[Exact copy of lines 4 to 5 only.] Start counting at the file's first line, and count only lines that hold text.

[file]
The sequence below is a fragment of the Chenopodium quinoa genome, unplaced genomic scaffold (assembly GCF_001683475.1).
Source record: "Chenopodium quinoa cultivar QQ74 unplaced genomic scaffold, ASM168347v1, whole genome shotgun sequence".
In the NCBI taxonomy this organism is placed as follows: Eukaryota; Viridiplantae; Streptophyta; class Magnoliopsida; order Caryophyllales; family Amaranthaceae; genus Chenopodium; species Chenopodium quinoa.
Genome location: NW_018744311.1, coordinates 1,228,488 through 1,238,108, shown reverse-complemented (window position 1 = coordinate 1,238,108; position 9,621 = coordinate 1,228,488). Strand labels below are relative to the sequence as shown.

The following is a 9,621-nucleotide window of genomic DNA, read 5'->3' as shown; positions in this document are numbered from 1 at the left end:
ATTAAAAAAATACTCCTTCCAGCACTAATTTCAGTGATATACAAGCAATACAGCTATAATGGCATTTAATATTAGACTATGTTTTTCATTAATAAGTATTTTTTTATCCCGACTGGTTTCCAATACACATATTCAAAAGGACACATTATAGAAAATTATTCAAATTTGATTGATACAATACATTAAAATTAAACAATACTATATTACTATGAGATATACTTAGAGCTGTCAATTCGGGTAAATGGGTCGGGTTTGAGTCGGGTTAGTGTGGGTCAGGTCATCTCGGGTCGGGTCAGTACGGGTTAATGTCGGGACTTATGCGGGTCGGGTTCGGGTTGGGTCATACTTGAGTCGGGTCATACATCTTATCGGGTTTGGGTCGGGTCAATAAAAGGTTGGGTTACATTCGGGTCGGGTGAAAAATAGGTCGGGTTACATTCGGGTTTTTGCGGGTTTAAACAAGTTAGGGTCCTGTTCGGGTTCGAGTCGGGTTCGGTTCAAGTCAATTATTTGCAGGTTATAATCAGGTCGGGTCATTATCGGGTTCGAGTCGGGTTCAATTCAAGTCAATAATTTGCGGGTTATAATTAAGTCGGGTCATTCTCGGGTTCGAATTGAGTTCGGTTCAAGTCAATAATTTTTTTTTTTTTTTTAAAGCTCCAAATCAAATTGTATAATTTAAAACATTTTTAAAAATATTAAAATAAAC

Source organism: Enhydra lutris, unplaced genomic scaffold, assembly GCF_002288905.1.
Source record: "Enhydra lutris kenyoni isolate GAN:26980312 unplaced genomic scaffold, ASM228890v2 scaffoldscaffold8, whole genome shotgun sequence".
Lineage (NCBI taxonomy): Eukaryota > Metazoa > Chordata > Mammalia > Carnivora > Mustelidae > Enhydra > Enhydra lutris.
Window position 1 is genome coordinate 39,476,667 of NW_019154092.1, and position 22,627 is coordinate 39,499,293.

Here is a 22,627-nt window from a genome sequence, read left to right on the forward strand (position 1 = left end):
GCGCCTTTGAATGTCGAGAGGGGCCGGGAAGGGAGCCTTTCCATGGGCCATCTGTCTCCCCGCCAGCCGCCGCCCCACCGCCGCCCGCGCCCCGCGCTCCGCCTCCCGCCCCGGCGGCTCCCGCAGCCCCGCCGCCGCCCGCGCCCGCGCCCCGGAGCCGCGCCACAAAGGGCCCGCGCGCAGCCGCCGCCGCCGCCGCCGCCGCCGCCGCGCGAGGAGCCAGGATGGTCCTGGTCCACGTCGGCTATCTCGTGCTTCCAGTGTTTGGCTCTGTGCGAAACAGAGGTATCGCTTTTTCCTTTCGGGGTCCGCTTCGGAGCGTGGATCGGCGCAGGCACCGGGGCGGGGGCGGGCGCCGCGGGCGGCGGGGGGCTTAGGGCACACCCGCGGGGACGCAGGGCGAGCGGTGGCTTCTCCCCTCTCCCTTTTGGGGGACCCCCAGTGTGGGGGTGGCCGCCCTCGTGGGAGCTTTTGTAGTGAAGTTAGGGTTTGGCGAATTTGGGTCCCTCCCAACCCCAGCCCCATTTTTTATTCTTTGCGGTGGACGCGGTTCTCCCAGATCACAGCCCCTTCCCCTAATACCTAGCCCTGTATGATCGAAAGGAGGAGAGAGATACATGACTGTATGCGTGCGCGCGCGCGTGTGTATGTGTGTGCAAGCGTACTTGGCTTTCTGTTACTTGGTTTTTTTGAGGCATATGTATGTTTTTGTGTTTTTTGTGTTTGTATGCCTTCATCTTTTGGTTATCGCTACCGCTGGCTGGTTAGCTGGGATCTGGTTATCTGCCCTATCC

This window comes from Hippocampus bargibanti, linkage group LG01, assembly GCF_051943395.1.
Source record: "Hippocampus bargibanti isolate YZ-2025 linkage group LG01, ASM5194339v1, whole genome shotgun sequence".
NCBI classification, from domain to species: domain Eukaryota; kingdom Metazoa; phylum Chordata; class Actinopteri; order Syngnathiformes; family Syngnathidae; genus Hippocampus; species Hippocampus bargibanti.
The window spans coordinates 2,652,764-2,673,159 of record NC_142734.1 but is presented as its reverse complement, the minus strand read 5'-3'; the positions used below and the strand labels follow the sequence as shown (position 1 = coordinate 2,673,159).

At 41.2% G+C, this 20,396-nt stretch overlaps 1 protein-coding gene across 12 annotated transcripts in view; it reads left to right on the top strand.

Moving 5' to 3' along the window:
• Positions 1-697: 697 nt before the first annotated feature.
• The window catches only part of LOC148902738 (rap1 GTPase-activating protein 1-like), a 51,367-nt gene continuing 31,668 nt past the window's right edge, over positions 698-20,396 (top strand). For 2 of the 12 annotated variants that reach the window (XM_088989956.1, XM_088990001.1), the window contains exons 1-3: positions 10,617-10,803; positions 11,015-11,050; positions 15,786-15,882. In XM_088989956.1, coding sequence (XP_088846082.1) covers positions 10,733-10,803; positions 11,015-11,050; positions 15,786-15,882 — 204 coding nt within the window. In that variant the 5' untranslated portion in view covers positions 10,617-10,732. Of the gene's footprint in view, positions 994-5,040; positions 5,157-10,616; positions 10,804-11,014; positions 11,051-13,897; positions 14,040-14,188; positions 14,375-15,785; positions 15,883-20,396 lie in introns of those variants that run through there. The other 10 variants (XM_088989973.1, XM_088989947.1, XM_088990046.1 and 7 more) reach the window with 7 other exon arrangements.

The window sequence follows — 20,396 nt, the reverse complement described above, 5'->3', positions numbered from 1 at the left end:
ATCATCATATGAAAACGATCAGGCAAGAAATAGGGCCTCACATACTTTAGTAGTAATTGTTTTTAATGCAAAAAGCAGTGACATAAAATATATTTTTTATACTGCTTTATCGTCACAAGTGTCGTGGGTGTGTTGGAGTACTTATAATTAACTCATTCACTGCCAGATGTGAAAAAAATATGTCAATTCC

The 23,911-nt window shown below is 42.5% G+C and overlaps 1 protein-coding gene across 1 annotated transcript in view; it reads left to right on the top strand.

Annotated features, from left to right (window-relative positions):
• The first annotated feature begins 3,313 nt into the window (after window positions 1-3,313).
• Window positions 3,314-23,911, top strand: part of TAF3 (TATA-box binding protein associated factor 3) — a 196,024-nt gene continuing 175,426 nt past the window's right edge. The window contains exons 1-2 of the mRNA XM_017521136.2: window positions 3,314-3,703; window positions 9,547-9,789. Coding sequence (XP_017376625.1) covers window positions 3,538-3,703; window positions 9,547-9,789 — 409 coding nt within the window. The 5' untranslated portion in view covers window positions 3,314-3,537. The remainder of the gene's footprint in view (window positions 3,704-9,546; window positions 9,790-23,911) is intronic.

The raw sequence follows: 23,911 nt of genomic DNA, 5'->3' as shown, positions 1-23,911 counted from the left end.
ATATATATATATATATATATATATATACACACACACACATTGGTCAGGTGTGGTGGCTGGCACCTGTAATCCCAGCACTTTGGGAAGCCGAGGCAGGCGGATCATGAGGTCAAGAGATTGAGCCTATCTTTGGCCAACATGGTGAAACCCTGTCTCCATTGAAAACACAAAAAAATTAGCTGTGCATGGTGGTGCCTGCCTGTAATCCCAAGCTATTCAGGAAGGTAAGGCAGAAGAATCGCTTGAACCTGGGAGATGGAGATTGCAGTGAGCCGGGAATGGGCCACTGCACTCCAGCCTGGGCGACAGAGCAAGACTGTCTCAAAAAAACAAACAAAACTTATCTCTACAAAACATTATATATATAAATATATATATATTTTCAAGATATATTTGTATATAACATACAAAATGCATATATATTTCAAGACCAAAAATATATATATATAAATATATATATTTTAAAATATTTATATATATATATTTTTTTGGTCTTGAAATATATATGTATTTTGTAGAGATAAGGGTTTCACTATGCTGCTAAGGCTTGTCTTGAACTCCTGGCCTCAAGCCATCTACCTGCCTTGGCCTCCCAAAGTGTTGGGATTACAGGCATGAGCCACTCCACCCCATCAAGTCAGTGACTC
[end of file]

Genome location: NW_018744311.1, coordinates 1,228,488 through 1,238,108, shown reverse-complemented (window position 1 = coordinate 1,238,108; position 9,621 = coordinate 1,228,488). Strand labels below are relative to the sequence as shown.

The following is a 9,621-nucleotide window of genomic DNA, read 5'->3' as shown; positions in this document are numbered from 1 at the left end: